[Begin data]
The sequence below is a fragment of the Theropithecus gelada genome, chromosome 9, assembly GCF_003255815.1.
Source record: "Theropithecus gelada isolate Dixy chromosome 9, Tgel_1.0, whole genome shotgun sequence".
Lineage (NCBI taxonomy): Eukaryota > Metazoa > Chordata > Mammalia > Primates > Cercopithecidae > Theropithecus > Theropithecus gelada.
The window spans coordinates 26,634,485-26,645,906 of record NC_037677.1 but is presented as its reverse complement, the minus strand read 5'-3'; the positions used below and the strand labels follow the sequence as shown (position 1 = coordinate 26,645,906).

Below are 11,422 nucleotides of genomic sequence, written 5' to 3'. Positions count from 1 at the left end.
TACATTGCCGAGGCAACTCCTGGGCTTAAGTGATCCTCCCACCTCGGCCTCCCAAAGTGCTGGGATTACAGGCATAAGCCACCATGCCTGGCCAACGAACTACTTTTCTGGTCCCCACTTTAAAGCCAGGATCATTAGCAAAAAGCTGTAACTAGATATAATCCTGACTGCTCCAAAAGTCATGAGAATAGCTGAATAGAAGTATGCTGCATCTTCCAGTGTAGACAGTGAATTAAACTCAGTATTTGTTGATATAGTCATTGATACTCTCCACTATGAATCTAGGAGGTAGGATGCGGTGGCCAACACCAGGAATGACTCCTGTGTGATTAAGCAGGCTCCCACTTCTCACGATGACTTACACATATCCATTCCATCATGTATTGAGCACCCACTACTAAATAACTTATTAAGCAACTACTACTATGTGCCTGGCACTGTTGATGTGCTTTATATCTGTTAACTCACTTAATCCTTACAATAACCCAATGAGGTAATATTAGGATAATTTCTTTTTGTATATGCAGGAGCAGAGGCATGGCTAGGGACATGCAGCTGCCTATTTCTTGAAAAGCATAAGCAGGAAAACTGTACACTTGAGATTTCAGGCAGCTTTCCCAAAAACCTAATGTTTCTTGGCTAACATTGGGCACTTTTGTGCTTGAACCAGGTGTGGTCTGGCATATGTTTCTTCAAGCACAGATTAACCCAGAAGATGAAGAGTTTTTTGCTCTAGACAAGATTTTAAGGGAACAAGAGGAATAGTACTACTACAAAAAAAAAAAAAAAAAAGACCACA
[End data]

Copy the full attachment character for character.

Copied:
The sequence below is a fragment of the Theropithecus gelada genome, chromosome 9, assembly GCF_003255815.1.
Source record: "Theropithecus gelada isolate Dixy chromosome 9, Tgel_1.0, whole genome shotgun sequence".
Lineage (NCBI taxonomy): Eukaryota > Metazoa > Chordata > Mammalia > Primates > Cercopithecidae > Theropithecus > Theropithecus gelada.
The window spans coordinates 26,634,485-26,645,906 of record NC_037677.1 but is presented as its reverse complement, the minus strand read 5'-3'; the positions used below and the strand labels follow the sequence as shown (position 1 = coordinate 26,645,906).

Below are 11,422 nucleotides of genomic sequence, written 5' to 3'. Positions count from 1 at the left end.
TACATTGCCGAGGCAACTCCTGGGCTTAAGTGATCCTCCCACCTCGGCCTCCCAAAGTGCTGGGATTACAGGCATAAGCCACCATGCCTGGCCAACGAACTACTTTTCTGGTCCCCACTTTAAAGCCAGGATCATTAGCAAAAAGCTGTAACTAGATATAATCCTGACTGCTCCAAAAGTCATGAGAATAGCTGAATAGAAGTATGCTGCATCTTCCAGTGTAGACAGTGAATTAAACTCAGTATTTGTTGATATAGTCATTGATACTCTCCACTATGAATCTAGGAGGTAGGATGCGGTGGCCAACACCAGGAATGACTCCTGTGTGATTAAGCAGGCTCCCACTTCTCACGATGACTTACACATATCCATTCCATCATGTATTGAGCACCCACTACTAAATAACTTATTAAGCAACTACTACTATGTGCCTGGCACTGTTGATGTGCTTTATATCTGTTAACTCACTTAATCCTTACAATAACCCAATGAGGTAATATTAGGATAATTTCTTTTTGTATATGCAGGAGCAGAGGCATGGCTAGGGACATGCAGCTGCCTATTTCTTGAAAAGCATAAGCAGGAAAACTGTACACTTGAGATTTCAGGCAGCTTTCCCAAAAACCTAATGTTTCTTGGCTAACATTGGGCACTTTTGTGCTTGAACCAGGTGTGGTCTGGCATATGTTTCTTCAAGCACAGATTAACCCAGAAGATGAAGAGTTTTTTGCTCTAGACAAGATTTTAAGGGAACAAGAGGAATAGTACTACTACAAAAAAAAAAAAAAAAAAGACCACA